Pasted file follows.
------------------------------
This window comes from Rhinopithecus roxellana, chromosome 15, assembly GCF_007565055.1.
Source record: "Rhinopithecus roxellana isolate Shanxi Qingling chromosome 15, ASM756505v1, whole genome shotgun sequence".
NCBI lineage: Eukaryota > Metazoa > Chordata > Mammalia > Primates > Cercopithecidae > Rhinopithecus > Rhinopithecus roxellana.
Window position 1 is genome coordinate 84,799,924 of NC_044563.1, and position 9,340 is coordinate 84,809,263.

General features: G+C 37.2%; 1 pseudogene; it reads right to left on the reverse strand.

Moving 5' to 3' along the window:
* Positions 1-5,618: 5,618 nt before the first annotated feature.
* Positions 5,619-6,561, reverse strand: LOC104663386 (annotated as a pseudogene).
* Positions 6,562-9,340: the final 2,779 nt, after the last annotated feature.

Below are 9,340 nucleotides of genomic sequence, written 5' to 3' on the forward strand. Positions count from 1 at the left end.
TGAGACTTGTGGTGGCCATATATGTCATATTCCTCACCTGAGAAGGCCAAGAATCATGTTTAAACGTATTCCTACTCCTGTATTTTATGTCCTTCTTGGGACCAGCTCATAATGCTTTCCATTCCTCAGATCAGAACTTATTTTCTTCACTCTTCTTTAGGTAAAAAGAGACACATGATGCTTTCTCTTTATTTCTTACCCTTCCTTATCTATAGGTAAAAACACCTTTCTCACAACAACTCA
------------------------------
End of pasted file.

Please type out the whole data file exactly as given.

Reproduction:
This window comes from Rhinopithecus roxellana, chromosome 15, assembly GCF_007565055.1.
Source record: "Rhinopithecus roxellana isolate Shanxi Qingling chromosome 15, ASM756505v1, whole genome shotgun sequence".
NCBI lineage: Eukaryota > Metazoa > Chordata > Mammalia > Primates > Cercopithecidae > Rhinopithecus > Rhinopithecus roxellana.
Window position 1 is genome coordinate 84,799,924 of NC_044563.1, and position 9,340 is coordinate 84,809,263.

General features: G+C 37.2%; 1 pseudogene; it reads right to left on the reverse strand.

Moving 5' to 3' along the window:
* Positions 1-5,618: 5,618 nt before the first annotated feature.
* Positions 5,619-6,561, reverse strand: LOC104663386 (annotated as a pseudogene).
* Positions 6,562-9,340: the final 2,779 nt, after the last annotated feature.

Below are 9,340 nucleotides of genomic sequence, written 5' to 3' on the forward strand. Positions count from 1 at the left end.
TGAGACTTGTGGTGGCCATATATGTCATATTCCTCACCTGAGAAGGCCAAGAATCATGTTTAAACGTATTCCTACTCCTGTATTTTATGTCCTTCTTGGGACCAGCTCATAATGCTTTCCATTCCTCAGATCAGAACTTATTTTCTTCACTCTTCTTTAGGTAAAAAGAGACACATGATGCTTTCTCTTTATTTCTTACCCTTCCTTATCTATAGGTAAAAACACCTTTCTCACAACAACTCA